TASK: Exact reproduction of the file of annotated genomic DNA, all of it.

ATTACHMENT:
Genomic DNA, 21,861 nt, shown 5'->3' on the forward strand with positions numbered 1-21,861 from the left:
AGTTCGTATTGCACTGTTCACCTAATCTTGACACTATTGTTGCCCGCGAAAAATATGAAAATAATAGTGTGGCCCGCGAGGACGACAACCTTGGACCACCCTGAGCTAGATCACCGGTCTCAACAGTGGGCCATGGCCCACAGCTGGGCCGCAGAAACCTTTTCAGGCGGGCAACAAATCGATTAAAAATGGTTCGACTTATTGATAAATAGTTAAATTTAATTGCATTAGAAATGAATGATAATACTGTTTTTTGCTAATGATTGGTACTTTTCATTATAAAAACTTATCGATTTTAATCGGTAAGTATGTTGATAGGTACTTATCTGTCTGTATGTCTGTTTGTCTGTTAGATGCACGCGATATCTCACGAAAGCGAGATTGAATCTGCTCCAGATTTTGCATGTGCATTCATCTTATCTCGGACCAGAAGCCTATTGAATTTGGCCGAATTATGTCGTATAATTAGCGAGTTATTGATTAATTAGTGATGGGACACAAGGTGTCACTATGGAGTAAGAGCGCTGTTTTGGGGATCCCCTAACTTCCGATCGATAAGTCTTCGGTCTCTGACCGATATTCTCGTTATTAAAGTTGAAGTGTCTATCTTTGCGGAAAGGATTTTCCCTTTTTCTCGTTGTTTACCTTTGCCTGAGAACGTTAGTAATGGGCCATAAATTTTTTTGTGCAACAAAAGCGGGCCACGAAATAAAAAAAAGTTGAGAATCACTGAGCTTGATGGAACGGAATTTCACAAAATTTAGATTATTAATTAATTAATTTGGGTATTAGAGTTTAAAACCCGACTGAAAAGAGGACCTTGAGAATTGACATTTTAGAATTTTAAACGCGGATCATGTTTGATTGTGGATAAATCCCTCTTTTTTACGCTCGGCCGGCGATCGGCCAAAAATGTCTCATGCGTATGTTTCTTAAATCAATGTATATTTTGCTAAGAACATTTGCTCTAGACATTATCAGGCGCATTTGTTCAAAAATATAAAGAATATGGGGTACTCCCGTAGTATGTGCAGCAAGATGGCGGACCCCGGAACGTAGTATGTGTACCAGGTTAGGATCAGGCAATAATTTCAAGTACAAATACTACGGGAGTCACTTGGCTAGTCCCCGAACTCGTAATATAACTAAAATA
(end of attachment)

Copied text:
Genomic DNA, 21,861 nt, shown 5'->3' on the forward strand with positions numbered 1-21,861 from the left:
AGTTCGTATTGCACTGTTCACCTAATCTTGACACTATTGTTGCCCGCGAAAAATATGAAAATAATAGTGTGGCCCGCGAGGACGACAACCTTGGACCACCCTGAGCTAGATCACCGGTCTCAACAGTGGGCCATGGCCCACAGCTGGGCCGCAGAAACCTTTTCAGGCGGGCAACAAATCGATTAAAAATGGTTCGACTTATTGATAAATAGTTAAATTTAATTGCATTAGAAATGAATGATAATACTGTTTTTTGCTAATGATTGGTACTTTTCATTATAAAAACTTATCGATTTTAATCGGTAAGTATGTTGATAGGTACTTATCTGTCTGTATGTCTGTTTGTCTGTTAGATGCACGCGATATCTCACGAAAGCGAGATTGAATCTGCTCCAGATTTTGCATGTGCATTCATCTTATCTCGGACCAGAAGCCTATTGAATTTGGCCGAATTATGTCGTATAATTAGCGAGTTATTGATTAATTAGTGATGGGACACAAGGTGTCACTATGGAGTAAGAGCGCTGTTTTGGGGATCCCCTAACTTCCGATCGATAAGTCTTCGGTCTCTGACCGATATTCTCGTTATTAAAGTTGAAGTGTCTATCTTTGCGGAAAGGATTTTCCCTTTTTCTCGTTGTTTACCTTTGCCTGAGAACGTTAGTAATGGGCCATAAATTTTTTTGTGCAACAAAAGCGGGCCACGAAATAAAAAAAAGTTGAGAATCACTGAGCTTGATGGAACGGAATTTCACAAAATTTAGATTATTAATTAATTAATTTGGGTATTAGAGTTTAAAACCCGACTGAAAAGAGGACCTTGAGAATTGACATTTTAGAATTTTAAACGCGGATCATGTTTGATTGTGGATAAATCCCTCTTTTTTACGCTCGGCCGGCGATCGGCCAAAAATGTCTCATGCGTATGTTTCTTAAATCAATGTATATTTTGCTAAGAACATTTGCTCTAGACATTATCAGGCGCATTTGTTCAAAAATATAAAGAATATGGGGTACTCCCGTAGTATGTGCAGCAAGATGGCGGACCCCGGAACGTAGTATGTGTACCAGGTTAGGATCAGGCAATAATTTCAAGTACAAATACTACGGGAGTCACTTGGCTAGTCCCCGAACTCGTAATATAACTAAAATA